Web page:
A state of chaos
George Bush has purged the last of his father's senior advisers, handing over control to his neocon allies
The transition to President Bush's second term, filled with backstage betrayals, plots and pathologies, would make for an excellent chapter of I, Claudius. To begin with, Bush has unceremoniously and without public acknowledgement dumped Brent Scowcroft, his father's closest associate and friend, as chairman of the foreign intelligence advisory board. The elder Bush's national security adviser was the last remnant of traditional Republican realism permitted to exist within the administration.
At the same time the vice president, Dick Cheney, has imposed his authority over secretary of state designate Condoleezza Rice, in order to blackball Arnold Kanter, former under secretary of state to James Baker and partner in the Scowcroft Group, as a candidate for deputy secretary of state.
"Words like 'incoherent' come to mind," one top state department official told me about Rice's effort to organise her office. She is unable to assert herself against Cheney, her wobbliness a sign that the state department will mostly be sidelined as a power centre for the next four years.
Rice may have wanted to appoint as a deputy her old friend Robert Blackwill, whom she had put in charge of Iraq at the NSC. But Blackwill, a mercurial personality, allegedly assaulted a female US foreign service officer in Kuwait, and was forced to resign in November. Secretary of state Colin Powell and his deputy, Richard Armitage, presented the evidence against Blackwill to Rice. "Condi only dismissed him after Powell and Armitage threatened to go public," a state department source said.
Meanwhile, key senior state department professionals, such as Marc Grossman, assistant secretary of state for European affairs, have abruptly resigned. According to colleagues who have chosen to remain (at least for now), they foresee the damage that will be done as Rice is charged with whipping the state department into line with the White House and Pentagon neocons. Rice has pleaded with Armitage to stay on, but "he colourfully said he would not", a state department official told me. Rice's radio silence when her former mentor, Scowcroft, was defenestrated was taken by the state department professionals as a sign of things to come.
Bush has long resented his father's alter ego. Scowcroft privately rebuked him for his Iraq follies more than a year ago - an incident that has not previously been reported. Bush "did not receive it well", said a friend of Scowcroft.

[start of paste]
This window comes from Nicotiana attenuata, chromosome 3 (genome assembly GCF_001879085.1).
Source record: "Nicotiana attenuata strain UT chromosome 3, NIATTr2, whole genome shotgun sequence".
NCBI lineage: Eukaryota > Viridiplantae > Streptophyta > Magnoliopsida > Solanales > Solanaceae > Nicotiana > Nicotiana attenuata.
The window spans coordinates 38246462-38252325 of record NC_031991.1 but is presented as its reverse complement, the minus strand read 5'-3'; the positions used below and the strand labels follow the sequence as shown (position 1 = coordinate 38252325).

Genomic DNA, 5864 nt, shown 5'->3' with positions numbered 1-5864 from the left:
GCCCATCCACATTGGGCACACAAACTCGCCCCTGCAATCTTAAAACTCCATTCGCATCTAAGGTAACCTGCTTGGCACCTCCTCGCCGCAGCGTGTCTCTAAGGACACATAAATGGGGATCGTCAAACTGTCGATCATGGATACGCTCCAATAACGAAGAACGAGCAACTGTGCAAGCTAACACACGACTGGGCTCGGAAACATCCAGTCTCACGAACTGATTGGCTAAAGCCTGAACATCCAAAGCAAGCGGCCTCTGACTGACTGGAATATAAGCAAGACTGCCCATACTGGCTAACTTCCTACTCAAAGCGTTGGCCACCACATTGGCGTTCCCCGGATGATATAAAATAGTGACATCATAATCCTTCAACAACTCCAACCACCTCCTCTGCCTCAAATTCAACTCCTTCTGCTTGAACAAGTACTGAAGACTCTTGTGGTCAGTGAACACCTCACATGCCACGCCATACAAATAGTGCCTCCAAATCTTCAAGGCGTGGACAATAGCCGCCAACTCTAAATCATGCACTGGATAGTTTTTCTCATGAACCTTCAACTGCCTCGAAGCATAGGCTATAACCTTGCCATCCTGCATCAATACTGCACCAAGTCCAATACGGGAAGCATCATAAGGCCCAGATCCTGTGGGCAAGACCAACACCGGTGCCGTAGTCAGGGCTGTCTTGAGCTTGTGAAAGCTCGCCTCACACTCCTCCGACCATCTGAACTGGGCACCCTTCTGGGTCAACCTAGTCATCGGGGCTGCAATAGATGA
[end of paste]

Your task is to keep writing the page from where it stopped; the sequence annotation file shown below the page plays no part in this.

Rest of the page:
In A World Transformed, the elder Bush's 1998 memoir, co-authored with Scowcroft, they explained why Baghdad was not seized in the first Gulf war: "Had we gone the invasion route, the US could conceivably still be an occupying power in a bitterly hostile land." In the run-up to the Iraq war, Scowcroft again warned of the danger. Bush's conservative biographers Peter and Rachel Schweizer, quoted the president as responding: "Scowcroft has become a pain in the ass in his old age." And they wrote: "Although he never went public with them, the president's own father shared many of Scowcroft's concerns."
The rejection of Kanter is a compound rejection of Scowcroft and of James Baker - the tough, results-oriented operator who as White House chief of staff saved the Reagan presidency from its ideologues, managed the elder Bush's campaign in 1988, and was summoned in 2000 to rescue Junior in Florida. In his 1995 memoir, Baker observed that the administration's "overriding strategic concern in the [first] Gulf war was to avoid what we often referred to as the Lebanonisation of Iraq, which we believed would create a geopolitical nightmare."
In private, Baker is scathing about the current occupant of the White House. Now the one indispensable creator of the Bush family political fortunes is repudiated.
Republican elders who warned of endless war are purged. Those who advised Bush that Saddam was building nuclear weapons, that with a light military force the operation would be a "cakewalk", and that capturing Baghdad was "mission accomplished", are rewarded.
The outgoing secretary of state, fighting his last battle, is leaking stories to the Washington Post about how his advice went unheeded. Secretary of defence Donald Rumsfeld, whose heart beats with the compassion of a crocodile, clings to his job by staging Florence Nightingale-like tableaux of hand-holding of the wounded while declaiming into the desert wind about "victory". Since the election, 203 US soldiers have been killed and 1,674 wounded.
Sidney Blumenthal was a former senior adviser to President Clinton